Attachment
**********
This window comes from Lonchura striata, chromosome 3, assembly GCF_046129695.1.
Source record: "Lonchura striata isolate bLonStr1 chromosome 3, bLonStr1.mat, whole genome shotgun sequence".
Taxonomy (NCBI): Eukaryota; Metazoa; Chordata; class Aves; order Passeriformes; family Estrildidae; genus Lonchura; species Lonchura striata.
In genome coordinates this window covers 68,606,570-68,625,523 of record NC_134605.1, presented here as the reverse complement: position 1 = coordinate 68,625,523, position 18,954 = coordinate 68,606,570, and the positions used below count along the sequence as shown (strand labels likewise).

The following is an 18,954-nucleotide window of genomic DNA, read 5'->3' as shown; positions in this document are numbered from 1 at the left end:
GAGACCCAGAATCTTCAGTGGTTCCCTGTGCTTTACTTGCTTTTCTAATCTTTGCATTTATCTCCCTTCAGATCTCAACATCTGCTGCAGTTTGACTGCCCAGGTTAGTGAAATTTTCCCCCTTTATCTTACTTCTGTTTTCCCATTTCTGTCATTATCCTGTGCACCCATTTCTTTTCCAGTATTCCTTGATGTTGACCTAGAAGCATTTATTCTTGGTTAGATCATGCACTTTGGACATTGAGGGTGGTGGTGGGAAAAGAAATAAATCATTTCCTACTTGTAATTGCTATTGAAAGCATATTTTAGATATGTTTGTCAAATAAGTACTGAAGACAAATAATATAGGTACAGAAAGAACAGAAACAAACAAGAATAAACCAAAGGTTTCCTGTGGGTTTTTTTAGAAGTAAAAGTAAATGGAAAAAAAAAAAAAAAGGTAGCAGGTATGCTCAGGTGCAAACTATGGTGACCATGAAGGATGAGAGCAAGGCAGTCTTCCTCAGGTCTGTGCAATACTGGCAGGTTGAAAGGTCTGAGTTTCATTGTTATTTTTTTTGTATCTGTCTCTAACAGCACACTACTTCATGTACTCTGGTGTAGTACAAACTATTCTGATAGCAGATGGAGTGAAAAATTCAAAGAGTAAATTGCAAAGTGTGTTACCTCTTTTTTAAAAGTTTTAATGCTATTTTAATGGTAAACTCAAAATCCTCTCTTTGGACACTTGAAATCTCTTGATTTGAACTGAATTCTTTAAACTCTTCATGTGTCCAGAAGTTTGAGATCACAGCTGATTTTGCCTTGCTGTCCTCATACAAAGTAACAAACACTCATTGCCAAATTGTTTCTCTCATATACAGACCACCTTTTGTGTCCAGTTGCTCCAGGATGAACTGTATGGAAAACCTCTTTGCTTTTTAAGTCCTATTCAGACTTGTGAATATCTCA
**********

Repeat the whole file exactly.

This window comes from Lonchura striata, chromosome 3, assembly GCF_046129695.1.
Source record: "Lonchura striata isolate bLonStr1 chromosome 3, bLonStr1.mat, whole genome shotgun sequence".
Taxonomy (NCBI): Eukaryota; Metazoa; Chordata; class Aves; order Passeriformes; family Estrildidae; genus Lonchura; species Lonchura striata.
In genome coordinates this window covers 68,606,570-68,625,523 of record NC_134605.1, presented here as the reverse complement: position 1 = coordinate 68,625,523, position 18,954 = coordinate 68,606,570, and the positions used below count along the sequence as shown (strand labels likewise).

The following is an 18,954-nucleotide window of genomic DNA, read 5'->3' as shown; positions in this document are numbered from 1 at the left end:
GAGACCCAGAATCTTCAGTGGTTCCCTGTGCTTTACTTGCTTTTCTAATCTTTGCATTTATCTCCCTTCAGATCTCAACATCTGCTGCAGTTTGACTGCCCAGGTTAGTGAAATTTTCCCCCTTTATCTTACTTCTGTTTTCCCATTTCTGTCATTATCCTGTGCACCCATTTCTTTTCCAGTATTCCTTGATGTTGACCTAGAAGCATTTATTCTTGGTTAGATCATGCACTTTGGACATTGAGGGTGGTGGTGGGAAAAGAAATAAATCATTTCCTACTTGTAATTGCTATTGAAAGCATATTTTAGATATGTTTGTCAAATAAGTACTGAAGACAAATAATATAGGTACAGAAAGAACAGAAACAAACAAGAATAAACCAAAGGTTTCCTGTGGGTTTTTTTAGAAGTAAAAGTAAATGGAAAAAAAAAAAAAAAGGTAGCAGGTATGCTCAGGTGCAAACTATGGTGACCATGAAGGATGAGAGCAAGGCAGTCTTCCTCAGGTCTGTGCAATACTGGCAGGTTGAAAGGTCTGAGTTTCATTGTTATTTTTTTTGTATCTGTCTCTAACAGCACACTACTTCATGTACTCTGGTGTAGTACAAACTATTCTGATAGCAGATGGAGTGAAAAATTCAAAGAGTAAATTGCAAAGTGTGTTACCTCTTTTTTAAAAGTTTTAATGCTATTTTAATGGTAAACTCAAAATCCTCTCTTTGGACACTTGAAATCTCTTGATTTGAACTGAATTCTTTAAACTCTTCATGTGTCCAGAAGTTTGAGATCACAGCTGATTTTGCCTTGCTGTCCTCATACAAAGTAACAAACACTCATTGCCAAATTGTTTCTCTCATATACAGACCACCTTTTGTGTCCAGTTGCTCCAGGATGAACTGTATGGAAAACCTCTTTGCTTTTTAAGTCCTATTCAGACTTGTGAATATCTCA